Arguably the most anticipated home video release, like, maybe ever, Batman '66 has finally been remastered and slated for release this November. The television show is both a classic interpretation of the Dark Knight but also an influential and beloved pop culture phenomenon in its own right, but arcane rights issues kept the complete series from the home video market for decades.
As announced earlier this week, Batman: The Complete Television Series will be available November 11 on Blu-ray, DVD, digital, and, of course, a super expensive collector’s edition that comes with all sorts of groovy stuff, including a selection of photos from star Adam West’s personal archives (when you’re as mature and sophisticated as West, you get to have “personal archives”).
In observance of the news, series stars Adam West, Burt Ward and Julie Newmar sat for a press conference at Comic-Con International in San Diego over the weekend, and ComicsAlliance's Chris Sims was there to document the event for your immense pleasure.
The annual Women Of Marvel panel at San Diego Comic-Con is always one of the most positive places to spend Sunday morning at the show. This year it plays host to Marvel's final Spider-Verse announcement of the weekend, with the news that writer Dennis Hopeless and artist Greg Land will oversee a new Spider-Woman ongoing series launching out of the Spider-Verse event in November.
Udon Entertainment unveiled an impressive line-up of books for the coming year at San Diego Comic-Con on Saturday night, including the English-language translaton of the manga of Ryo Akizuki Kill La Kill, and not one but two Osamu Tezuka artbooks. Osamu Tezuka Anime Character Artbook is a collection of sketchbook drawings and designs, while Osamu Tezuka Anime Character Illustrations collects his animation model sheets.
Few in the Star Wars universe are more enigmatic, more revered, or more quoted than Darth Vader. And yet, despite being introduced to Vader's conflicted adolescence and troubled past in George Lucas' most recent film trilogy, we are still not fully aware of who the galaxy's most sinister villain really is beneath that obsidian faceplate. Sure, some of us root for the rebels. Some align with the Empire. But we all, without a doubt, want to peek under the mask of the most interesting villain in the universe; especially during that mysterious time between the first Death Star's destruction and The Empire Strikes Back.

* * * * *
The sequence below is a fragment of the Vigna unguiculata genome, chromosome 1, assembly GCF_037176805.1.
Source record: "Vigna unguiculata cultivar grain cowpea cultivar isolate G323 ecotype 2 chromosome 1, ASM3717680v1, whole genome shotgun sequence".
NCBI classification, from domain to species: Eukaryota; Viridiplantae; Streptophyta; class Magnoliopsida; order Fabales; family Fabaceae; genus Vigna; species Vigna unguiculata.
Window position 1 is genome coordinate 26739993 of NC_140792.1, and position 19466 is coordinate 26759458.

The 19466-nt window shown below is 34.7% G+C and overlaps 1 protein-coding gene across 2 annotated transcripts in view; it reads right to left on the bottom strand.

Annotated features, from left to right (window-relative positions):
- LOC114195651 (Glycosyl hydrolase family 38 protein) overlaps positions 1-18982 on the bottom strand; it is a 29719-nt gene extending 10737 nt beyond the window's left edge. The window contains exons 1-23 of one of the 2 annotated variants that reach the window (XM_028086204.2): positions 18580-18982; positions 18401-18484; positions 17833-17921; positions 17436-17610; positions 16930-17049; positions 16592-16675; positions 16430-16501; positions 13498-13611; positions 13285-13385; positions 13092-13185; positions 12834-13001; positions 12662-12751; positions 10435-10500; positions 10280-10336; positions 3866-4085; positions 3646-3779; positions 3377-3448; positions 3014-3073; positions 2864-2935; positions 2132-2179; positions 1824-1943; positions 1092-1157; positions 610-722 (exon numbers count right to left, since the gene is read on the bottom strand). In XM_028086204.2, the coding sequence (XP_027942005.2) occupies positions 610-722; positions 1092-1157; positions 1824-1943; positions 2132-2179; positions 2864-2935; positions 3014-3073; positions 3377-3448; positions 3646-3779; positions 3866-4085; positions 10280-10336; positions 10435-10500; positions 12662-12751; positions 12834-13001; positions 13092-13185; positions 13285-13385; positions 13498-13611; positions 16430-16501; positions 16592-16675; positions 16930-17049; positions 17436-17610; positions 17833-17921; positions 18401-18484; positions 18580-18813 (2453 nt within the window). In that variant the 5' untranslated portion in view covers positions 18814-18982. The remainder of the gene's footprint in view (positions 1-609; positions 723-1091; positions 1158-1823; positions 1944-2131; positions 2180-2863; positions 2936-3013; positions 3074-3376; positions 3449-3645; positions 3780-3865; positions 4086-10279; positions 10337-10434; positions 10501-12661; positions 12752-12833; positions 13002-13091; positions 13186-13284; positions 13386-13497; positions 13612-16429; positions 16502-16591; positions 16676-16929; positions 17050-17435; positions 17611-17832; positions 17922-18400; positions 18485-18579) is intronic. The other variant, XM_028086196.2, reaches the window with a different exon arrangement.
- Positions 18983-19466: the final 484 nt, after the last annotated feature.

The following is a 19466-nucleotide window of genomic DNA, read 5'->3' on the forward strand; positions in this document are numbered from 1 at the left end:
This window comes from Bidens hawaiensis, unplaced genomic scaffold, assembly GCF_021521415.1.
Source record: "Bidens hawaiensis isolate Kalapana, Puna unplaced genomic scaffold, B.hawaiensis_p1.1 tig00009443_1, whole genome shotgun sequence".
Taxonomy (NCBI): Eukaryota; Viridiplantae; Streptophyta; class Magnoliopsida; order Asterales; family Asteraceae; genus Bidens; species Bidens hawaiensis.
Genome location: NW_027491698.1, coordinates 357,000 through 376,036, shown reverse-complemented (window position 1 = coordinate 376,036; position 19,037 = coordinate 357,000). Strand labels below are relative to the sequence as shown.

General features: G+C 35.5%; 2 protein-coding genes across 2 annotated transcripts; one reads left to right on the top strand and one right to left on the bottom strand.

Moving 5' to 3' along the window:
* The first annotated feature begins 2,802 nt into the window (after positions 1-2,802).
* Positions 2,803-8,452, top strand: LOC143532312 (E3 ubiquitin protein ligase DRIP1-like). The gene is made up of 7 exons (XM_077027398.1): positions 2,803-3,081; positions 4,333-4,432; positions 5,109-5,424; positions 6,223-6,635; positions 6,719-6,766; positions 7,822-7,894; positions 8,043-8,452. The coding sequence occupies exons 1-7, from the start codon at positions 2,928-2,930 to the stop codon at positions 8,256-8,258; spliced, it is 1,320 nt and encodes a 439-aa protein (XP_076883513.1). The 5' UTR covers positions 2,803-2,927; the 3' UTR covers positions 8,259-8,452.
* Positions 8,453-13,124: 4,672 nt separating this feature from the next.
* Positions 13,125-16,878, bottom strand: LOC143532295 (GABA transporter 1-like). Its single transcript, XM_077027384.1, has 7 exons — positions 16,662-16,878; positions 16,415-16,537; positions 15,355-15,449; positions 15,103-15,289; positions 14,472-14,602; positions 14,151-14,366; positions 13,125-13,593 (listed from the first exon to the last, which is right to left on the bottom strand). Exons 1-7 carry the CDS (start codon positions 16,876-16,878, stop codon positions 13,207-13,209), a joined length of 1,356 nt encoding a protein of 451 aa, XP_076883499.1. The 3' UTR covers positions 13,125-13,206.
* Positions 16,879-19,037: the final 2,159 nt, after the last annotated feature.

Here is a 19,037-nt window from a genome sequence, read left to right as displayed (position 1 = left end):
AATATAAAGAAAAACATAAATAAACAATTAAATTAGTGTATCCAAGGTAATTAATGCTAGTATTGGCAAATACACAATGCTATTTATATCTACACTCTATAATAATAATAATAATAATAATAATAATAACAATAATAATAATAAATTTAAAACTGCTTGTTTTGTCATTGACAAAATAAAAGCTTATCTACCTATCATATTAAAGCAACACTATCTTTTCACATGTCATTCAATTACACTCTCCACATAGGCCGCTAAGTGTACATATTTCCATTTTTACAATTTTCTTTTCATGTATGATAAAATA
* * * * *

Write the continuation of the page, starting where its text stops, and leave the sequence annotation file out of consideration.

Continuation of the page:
Now we finally get more pieces of the personality puzzle with a story taking place during a time when Vader's vengeful thirst for power solidifies. It's a period explored before in various Expanded Universe stories, but never before by Kieron Gillen (Young Avengers, The Wicked + The Divine) and Salvador Larroca (Invincible Iron Man, Uncanny Avengers). Their new ongoing series, Star Wars: Darth Vader, is one of three new series announced by Marvel at Comic-Con International in San Diego over the weekend, the first since Marvel acquired the Star Wars comic book license as a consequence of Lucasfilm's acquisition with Marvel parent Disney.
We spoke to the creative team, cover artist about the psychology of sci-fi's most famous villain and what to expect from the new ongoing series.
As San Diego Comic-Con heads into its final day and the weary con-goers tape up their blisters for six or seven last tromps around the crowded con floor, let's enjoy a moment of tranquil reverie and appreciate the majestic beauty of the limited edition Guardians Of The Galaxy posters from Mondo, the art boutique wing of the Alamo Drafthouse Cinema in Austin, Texas.
The Mondo posters by artists Francesco Francavilla, Kevin Tong, Randy Ortiz, Vance Kelly, Mike Mitchell, and Phantom City Creative, are available exclusively from Mondo at Booth 835 at prices ranging from $35 to $75 - or were. It is Sunday, after all. You'll have to stop by or follow @MondoNews on Twitter to see if there's anything left.